Saturday, March 4, 2017
Every time we take an Uber we’re spreading its social poison: Laurie Penny
here are very few things that $5bn can’t buy, but one of them is manners. This week video emerged of Travis Kalanick, the CEO and founder of ride-share app Uber, patronising and swearing at one of his own drivers, who complained that harsh company policies had forced him into bankruptcy. “Some people don’t like to take responsibility for their own shit,” sneered Kalanick. Truer words were never spoken by a tycoon: for Uber, along with many other aggressive corporations, not taking responsibility for your own shit isn’t just a philosophy, it’s a business model.
Uber has barely been out of the news this year, with a succession of scandals cementing the company’s reputation as a byword for cod-libertarian douchebaggery. Accusations of strike-breaking during protests against Donald Trump’s “Muslim ban” sparked a viral campaign to get customers to delete the app. A week later, a former employee went public with accusations of sexual harassment and institutional misogyny. Kalanick, who was pressured to withdraw from a position as a business adviser to Trump, is now facing legal suits across the world from drivers who insist that they would be better able to “take responsibility” for their lives if they could earn a living wage.
Liberal outrage has been a chorus to Uber’s apparently unstoppable rise, but it has never before been a bar to its expansion: the company continues to grow, even as it registers record-breaking revenue loss around the world, much of which it puts down to the inconvenience of still having to pay its drivers. Given what we already knew about Uber’s institutional sleaziness, why is this clip so shocking? Because it reveals an uncomfortable truth about the character of our modern power elites. Part of us would prefer to imagine the svengalis of exploitative businesses as polished, scheming villains, geniuses enviably unencumbered by such old-fashioned burdens as ethics and morality.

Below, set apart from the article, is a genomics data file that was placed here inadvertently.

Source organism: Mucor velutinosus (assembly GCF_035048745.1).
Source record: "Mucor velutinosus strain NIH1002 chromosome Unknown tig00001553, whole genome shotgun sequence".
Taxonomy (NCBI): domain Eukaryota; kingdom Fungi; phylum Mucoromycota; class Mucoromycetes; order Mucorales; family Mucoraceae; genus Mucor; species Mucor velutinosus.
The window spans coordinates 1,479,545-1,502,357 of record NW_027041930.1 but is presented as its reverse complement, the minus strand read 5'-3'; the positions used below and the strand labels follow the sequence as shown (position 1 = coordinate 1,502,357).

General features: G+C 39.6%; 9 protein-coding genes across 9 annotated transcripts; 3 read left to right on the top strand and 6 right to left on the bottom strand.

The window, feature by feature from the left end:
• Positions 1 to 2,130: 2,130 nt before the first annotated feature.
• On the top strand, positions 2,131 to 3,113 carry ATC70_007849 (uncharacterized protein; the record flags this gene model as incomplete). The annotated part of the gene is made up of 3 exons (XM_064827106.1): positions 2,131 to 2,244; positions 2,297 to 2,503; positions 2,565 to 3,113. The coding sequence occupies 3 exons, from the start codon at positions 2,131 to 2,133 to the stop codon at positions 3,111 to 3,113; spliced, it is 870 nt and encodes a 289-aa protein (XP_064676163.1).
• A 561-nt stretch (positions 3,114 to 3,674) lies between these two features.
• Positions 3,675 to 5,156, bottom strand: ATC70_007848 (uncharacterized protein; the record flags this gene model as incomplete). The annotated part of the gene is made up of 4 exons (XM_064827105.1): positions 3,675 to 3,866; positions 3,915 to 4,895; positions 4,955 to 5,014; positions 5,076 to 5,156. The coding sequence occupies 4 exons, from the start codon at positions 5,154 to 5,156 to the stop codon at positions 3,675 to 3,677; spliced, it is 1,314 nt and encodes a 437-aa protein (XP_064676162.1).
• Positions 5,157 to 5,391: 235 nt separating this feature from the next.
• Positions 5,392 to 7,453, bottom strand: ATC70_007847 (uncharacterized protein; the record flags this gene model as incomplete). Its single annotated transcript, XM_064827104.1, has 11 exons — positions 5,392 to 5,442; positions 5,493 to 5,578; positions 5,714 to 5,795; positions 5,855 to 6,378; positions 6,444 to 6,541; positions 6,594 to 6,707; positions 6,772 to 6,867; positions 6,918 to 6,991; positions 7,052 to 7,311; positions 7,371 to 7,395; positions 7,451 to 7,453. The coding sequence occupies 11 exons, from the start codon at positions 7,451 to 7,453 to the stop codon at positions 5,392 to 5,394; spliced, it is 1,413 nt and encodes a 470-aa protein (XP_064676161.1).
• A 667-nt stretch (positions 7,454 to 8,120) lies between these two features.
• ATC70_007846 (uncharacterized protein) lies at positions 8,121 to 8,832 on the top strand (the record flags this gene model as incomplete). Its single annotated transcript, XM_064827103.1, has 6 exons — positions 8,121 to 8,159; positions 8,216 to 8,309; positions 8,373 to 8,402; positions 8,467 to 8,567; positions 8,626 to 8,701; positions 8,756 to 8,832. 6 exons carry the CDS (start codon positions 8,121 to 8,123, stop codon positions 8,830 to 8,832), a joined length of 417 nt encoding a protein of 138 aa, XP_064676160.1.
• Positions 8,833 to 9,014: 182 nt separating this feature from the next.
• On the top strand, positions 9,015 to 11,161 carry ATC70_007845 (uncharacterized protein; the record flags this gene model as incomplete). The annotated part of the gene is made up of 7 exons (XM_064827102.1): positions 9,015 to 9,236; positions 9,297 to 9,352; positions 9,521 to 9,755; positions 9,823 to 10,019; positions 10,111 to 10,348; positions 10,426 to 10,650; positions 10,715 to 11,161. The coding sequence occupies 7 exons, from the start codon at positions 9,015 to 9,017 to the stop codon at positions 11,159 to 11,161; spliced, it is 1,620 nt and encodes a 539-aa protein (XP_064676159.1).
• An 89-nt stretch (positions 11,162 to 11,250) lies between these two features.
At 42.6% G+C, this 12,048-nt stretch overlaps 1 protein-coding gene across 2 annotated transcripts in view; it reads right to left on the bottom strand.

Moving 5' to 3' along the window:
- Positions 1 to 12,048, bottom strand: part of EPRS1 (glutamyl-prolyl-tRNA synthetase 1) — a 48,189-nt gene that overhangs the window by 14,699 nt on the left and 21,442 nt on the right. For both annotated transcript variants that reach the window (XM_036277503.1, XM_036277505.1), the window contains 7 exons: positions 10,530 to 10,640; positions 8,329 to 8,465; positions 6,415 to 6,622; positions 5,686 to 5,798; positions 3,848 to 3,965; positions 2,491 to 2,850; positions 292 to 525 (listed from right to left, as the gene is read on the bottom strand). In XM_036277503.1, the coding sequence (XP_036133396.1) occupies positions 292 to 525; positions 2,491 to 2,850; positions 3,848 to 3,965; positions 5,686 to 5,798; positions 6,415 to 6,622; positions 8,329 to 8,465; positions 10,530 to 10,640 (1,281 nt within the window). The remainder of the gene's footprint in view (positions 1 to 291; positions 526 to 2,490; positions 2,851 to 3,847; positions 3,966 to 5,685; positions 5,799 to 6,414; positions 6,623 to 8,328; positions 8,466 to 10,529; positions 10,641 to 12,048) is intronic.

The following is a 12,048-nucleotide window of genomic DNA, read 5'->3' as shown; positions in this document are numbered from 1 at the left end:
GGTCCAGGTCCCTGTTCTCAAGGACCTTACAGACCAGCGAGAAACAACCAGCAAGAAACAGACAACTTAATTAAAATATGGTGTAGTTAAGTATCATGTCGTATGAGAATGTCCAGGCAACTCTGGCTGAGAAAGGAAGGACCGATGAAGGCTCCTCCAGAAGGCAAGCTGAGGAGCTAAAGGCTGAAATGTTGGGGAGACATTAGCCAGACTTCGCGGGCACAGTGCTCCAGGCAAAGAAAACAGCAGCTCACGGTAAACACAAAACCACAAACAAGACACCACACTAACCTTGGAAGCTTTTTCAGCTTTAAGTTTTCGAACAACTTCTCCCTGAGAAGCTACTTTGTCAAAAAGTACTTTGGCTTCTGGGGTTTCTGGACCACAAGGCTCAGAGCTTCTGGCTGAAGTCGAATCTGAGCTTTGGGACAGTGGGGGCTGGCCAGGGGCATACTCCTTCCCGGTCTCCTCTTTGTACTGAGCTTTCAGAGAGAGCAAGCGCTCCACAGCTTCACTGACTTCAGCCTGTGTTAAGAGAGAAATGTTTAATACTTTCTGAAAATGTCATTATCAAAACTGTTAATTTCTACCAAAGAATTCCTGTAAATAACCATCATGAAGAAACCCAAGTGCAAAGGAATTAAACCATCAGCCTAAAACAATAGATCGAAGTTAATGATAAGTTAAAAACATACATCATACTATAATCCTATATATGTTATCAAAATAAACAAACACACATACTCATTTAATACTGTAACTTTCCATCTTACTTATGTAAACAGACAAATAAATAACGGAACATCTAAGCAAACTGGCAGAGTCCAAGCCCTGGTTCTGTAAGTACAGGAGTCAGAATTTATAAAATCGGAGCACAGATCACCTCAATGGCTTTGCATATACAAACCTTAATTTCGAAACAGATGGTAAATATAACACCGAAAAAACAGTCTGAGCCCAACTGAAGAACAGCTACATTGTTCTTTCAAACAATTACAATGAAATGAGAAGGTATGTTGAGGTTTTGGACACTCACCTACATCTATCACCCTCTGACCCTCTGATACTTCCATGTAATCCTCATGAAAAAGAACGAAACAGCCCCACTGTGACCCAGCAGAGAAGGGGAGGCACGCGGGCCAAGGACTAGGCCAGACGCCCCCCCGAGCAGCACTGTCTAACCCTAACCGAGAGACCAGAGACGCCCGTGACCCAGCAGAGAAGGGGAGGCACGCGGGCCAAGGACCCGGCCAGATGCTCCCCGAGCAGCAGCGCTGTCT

From Trump down, these men would prefer us to picture them as competent and potent – a little brash, perhaps, but that’s all part of how corporate power brands itself. This is why it matters that this video exposes Kalanick, one of the world’s richest men, as a thoroughly unpleasant person. There is an ugly entitlement in the way he swears at the driver – sorry, his “partner”, albeit one without a seat on the company board. He doesn’t come across as ruthless. He comes across as rude… read more: